Arrowheads and Spear Points in the Prehistoric Southeast: A Guide to Understanding Cultural Artifacts

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Sooner or later, each variety will be found in datable contexts, and we will then be able to determine their ages directly. Thus, point guides will need to be refined and updated, a process made easier through the Internet. You can help with this continual process by recording your finds and letting archaeologists document them through photography and measurements. Identifying the source of the stone used to manufacture specific points can also be difficult. Some materials such as Knife River flint and jasper taconite are fairly distinctive, and it is generally not difficult to separate Prairie du Chien chert from Galena or Moline cherts.

However, nearly all flint sources exhibit stone of considerable variation in color and quality, and there are many look-alikes. For example, until the s nearly every silicified sandstone artifact found in the Upper Mississippi Valley was classified as having been made of material from the well-known Silver Mound source in western Wisconsin. But subsequent identification of numerous other silicified sandstone source areas, including several extensive prehistoric workshops that have produced flakes of color and texture that rival that of Silver Mound, make definitive identifications problematic.

Because specific sources are usually from discrete geological formations, fossil inclusions, structural properties, and mineralogical content are useful keys for identification.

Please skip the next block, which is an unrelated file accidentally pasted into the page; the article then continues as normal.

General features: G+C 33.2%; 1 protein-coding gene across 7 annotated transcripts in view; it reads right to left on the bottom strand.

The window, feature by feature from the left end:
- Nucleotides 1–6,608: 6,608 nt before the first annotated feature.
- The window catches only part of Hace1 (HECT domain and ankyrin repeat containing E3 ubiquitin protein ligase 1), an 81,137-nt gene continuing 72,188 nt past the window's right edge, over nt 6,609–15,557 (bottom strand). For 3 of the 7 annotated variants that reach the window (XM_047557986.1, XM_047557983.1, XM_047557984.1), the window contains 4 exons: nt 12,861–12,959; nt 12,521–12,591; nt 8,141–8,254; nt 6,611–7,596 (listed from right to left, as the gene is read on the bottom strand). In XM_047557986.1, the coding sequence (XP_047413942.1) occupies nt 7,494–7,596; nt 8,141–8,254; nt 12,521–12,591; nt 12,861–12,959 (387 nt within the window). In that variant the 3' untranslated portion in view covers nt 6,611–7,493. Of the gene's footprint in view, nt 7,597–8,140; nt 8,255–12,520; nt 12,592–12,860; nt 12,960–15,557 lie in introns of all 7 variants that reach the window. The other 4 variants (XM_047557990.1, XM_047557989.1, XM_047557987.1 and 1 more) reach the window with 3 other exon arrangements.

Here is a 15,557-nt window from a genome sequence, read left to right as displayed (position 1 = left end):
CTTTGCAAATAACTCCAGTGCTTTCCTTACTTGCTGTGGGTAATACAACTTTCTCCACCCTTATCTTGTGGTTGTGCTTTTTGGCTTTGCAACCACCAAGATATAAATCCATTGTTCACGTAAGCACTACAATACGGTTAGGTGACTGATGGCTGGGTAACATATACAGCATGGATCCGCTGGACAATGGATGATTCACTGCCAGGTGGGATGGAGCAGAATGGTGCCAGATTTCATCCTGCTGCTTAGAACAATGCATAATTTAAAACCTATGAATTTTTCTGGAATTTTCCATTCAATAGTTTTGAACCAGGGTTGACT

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For example, a distinctive attribute of Burlington chert is the inclusion of fossil crinoids, but these are sometime microscopic. Mineral and structural analyses often require specialized technologies that are generally done at geological laboratories and usually involve partial destruction of a specimen, such as thin sectioning or neutron activation analysis.

Fortunately, new and less-destructive analyses are continually being developed.

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Because of the importance of material identification to understanding past cultural ranges and interaction networks, many professional archaeological institutes have established comparative lithic collections with examples from source areas. Many people collect spear tips, arrowheads, and other artifacts from plowed fields in the Upper Mississippi Valley. Besides being a pleasant hobby, collecting these artifacts can tell us which culture lived at each site, how old the site is, how people survived, and which trade networks they may have used.

Archaeology has a long history of private collectors making significant contributions by sharing their knowledge. Unfortunately, a few untrained people dig into sites or actively buy and sell artifacts, forever destroying critical information needed to interpret the past. Archaeological sites are nonrenewable resources of our collective heritage. Once destroyed they are gone forever, and with them goes all potential understanding of the past cultures that occupied those sites. In the years from to farming, town development, and road construction obliterated nearly 80 percent of the thousands of mounds that once dotted the Upper Mississippi Valley before legislation finally protected those that remained.